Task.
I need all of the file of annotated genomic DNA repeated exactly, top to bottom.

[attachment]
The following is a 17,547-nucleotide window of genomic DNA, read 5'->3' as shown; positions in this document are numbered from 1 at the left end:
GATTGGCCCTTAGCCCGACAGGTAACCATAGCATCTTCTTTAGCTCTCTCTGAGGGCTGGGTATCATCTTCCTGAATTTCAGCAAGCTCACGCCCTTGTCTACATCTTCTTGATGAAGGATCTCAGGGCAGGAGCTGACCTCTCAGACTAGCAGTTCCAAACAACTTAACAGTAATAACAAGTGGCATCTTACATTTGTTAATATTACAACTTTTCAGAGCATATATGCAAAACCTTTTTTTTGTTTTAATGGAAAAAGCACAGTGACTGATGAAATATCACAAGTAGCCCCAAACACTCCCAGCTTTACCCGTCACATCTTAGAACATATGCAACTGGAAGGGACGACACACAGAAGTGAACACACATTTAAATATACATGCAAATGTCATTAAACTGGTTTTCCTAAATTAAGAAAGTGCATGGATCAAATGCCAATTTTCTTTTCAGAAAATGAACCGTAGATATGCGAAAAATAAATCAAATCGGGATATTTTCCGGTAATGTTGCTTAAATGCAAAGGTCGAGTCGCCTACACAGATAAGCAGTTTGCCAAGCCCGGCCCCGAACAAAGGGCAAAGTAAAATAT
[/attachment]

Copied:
The following is a 17,547-nucleotide window of genomic DNA, read 5'->3' as shown; positions in this document are numbered from 1 at the left end:
GATTGGCCCTTAGCCCGACAGGTAACCATAGCATCTTCTTTAGCTCTCTCTGAGGGCTGGGTATCATCTTCCTGAATTTCAGCAAGCTCACGCCCTTGTCTACATCTTCTTGATGAAGGATCTCAGGGCAGGAGCTGACCTCTCAGACTAGCAGTTCCAAACAACTTAACAGTAATAACAAGTGGCATCTTACATTTGTTAATATTACAACTTTTCAGAGCATATATGCAAAACCTTTTTTTTGTTTTAATGGAAAAAGCACAGTGACTGATGAAATATCACAAGTAGCCCCAAACACTCCCAGCTTTACCCGTCACATCTTAGAACATATGCAACTGGAAGGGACGACACACAGAAGTGAACACACATTTAAATATACATGCAAATGTCATTAAACTGGTTTTCCTAAATTAAGAAAGTGCATGGATCAAATGCCAATTTTCTTTTCAGAAAATGAACCGTAGATATGCGAAAAATAAATCAAATCGGGATATTTTCCGGTAATGTTGCTTAAATGCAAAGGTCGAGTCGCCTACACAGATAAGCAGTTTGCCAAGCCCGGCCCCGAACAAAGGGCAAAGTAAAATAT